Christmas is almost here. Shoppers have been rushing around for weeks, searching for just the right gifts. Everyone is preoccupied with preparations, but amid all the tinsel and glitter, something is missing.
Did we forget someone at Christmastime? To answer this question, look once more at Luke’s account of the birth of Jesus. Luke 2:4 tells us that “Joseph also went from the town of Nazareth in Galilee to Judea, to the city of David called Bethlehem.”
Joseph remains one of the most neglected characters in the Christmas story. We tend to focus our attention on Mary and the babe in the manger. In many nativity scenes and Christmas pageants Joseph plays a cameo role, standing silently behind the mother and newborn Christ child. He is often forgotten at Christmas.
Yet what an important role Joseph played in Jesus’ early life. He supported Mary and married her, even though the child was not his. He was a non-anxious presence at the manger and later led Mary and the young child to sanctuary in Egypt. Joseph was Jesus’ mentor during those silent years in Nazareth, training him in the carpentry trade and teaching him love of the Law.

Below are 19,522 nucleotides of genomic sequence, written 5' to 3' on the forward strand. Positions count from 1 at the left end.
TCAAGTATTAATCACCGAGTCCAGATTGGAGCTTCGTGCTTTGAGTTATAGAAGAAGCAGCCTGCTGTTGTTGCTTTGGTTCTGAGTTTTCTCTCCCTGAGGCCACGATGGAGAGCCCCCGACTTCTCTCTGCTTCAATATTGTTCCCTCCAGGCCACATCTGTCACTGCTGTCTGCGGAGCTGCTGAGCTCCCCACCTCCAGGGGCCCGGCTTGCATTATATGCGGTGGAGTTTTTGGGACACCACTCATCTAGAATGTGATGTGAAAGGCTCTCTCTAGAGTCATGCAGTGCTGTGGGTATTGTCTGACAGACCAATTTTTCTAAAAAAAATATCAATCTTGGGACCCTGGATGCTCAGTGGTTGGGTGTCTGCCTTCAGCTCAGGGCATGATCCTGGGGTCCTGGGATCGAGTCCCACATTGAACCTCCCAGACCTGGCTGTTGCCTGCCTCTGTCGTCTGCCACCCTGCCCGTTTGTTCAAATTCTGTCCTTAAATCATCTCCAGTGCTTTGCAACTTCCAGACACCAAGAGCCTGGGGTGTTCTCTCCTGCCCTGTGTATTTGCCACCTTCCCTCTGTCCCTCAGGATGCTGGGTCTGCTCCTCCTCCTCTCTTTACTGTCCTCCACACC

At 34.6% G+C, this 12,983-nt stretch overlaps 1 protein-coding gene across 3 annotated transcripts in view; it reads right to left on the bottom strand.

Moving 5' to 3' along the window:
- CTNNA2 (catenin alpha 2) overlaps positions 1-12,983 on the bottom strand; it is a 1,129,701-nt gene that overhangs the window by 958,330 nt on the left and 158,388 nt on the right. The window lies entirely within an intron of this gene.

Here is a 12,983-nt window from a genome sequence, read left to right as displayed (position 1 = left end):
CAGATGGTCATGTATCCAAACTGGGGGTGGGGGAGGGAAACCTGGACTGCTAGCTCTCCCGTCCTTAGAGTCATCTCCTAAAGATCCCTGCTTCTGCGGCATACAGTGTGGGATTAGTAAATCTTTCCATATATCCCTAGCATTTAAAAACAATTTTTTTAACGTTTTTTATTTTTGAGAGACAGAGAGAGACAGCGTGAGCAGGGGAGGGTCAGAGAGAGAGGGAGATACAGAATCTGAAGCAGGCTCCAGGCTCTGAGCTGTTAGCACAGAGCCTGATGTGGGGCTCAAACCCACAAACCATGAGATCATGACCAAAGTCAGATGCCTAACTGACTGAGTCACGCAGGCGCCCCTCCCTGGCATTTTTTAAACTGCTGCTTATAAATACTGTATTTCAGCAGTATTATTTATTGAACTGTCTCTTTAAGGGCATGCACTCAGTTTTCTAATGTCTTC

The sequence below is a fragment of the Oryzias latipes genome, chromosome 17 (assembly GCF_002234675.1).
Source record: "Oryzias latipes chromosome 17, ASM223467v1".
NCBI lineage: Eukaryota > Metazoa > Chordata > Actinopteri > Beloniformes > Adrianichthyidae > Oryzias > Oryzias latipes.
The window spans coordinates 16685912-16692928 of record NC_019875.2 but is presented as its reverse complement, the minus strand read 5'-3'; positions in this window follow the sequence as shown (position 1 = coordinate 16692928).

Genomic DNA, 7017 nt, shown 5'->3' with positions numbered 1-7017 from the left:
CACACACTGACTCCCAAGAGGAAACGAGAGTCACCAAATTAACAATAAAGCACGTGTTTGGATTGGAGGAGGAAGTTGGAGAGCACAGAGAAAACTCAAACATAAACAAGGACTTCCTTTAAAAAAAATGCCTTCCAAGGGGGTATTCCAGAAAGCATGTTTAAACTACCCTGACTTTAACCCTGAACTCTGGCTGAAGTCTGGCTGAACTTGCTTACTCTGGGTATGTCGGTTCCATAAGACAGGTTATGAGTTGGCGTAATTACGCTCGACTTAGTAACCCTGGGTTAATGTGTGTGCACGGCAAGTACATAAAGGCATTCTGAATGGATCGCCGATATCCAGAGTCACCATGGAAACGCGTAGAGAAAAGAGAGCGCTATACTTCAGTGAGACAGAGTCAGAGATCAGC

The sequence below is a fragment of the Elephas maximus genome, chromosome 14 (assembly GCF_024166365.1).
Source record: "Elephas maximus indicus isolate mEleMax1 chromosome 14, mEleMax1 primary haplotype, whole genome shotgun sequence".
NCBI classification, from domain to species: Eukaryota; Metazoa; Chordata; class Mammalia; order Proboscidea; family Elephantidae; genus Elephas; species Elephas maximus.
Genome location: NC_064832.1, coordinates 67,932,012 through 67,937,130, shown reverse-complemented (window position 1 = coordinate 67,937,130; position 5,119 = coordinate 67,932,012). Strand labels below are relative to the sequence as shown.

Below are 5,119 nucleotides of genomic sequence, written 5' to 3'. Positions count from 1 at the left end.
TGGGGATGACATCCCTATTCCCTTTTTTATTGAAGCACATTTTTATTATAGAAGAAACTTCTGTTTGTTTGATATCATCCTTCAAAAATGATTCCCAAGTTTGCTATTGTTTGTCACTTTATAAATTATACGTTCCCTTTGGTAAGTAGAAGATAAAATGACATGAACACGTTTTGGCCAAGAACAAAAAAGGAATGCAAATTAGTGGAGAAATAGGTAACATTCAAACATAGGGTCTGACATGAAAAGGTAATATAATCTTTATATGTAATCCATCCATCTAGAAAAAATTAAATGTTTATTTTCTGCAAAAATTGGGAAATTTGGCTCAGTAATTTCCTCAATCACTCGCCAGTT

Joseph reminds us to remember the forgotten people at Christmas. Think of the people who are alone at Christmas, eating lonely meals that stick in their throats. Consider those who mourn the loss of loved ones whose presence they miss acutely at this season. Don’t overlook other forgotten people: those who suffer from Alzheimer’s or other forms of dementia, often misunderstood and ignored by our society, many of them residing in memory care facilities.
Also forgotten at Christmas are caregivers so overburdened in round-the-clock care for loved ones that there is no time for themselves. In a world where presents at Christmas hold such a dominant place, the best gift we can give forgotten people is our presence.
Richard L. Morgan, a retired Presbyterian (USA) pastor, stays busy writing and serves as a hospice volunteer in pastoral care at the Redstone Highlands retirement community near Pittsburgh, Pennsylvania, where he is a resident. Since 1991 he has written 14 books, including At the Edge of Life: Conversations When Death Is Near, Settling In: My First Year in a Retirement Community, Remembering Your Story, and Fire in the Soul: A Prayer Book for the Later Years. He coauthored two books with Jane Marie Thibault: Pilgrimage into the Last Third of Life: 7 Gateways to Spiritual Growth and No Act of Love Is Ever Wasted: The Spirituality of Caring for Persons with Dementia.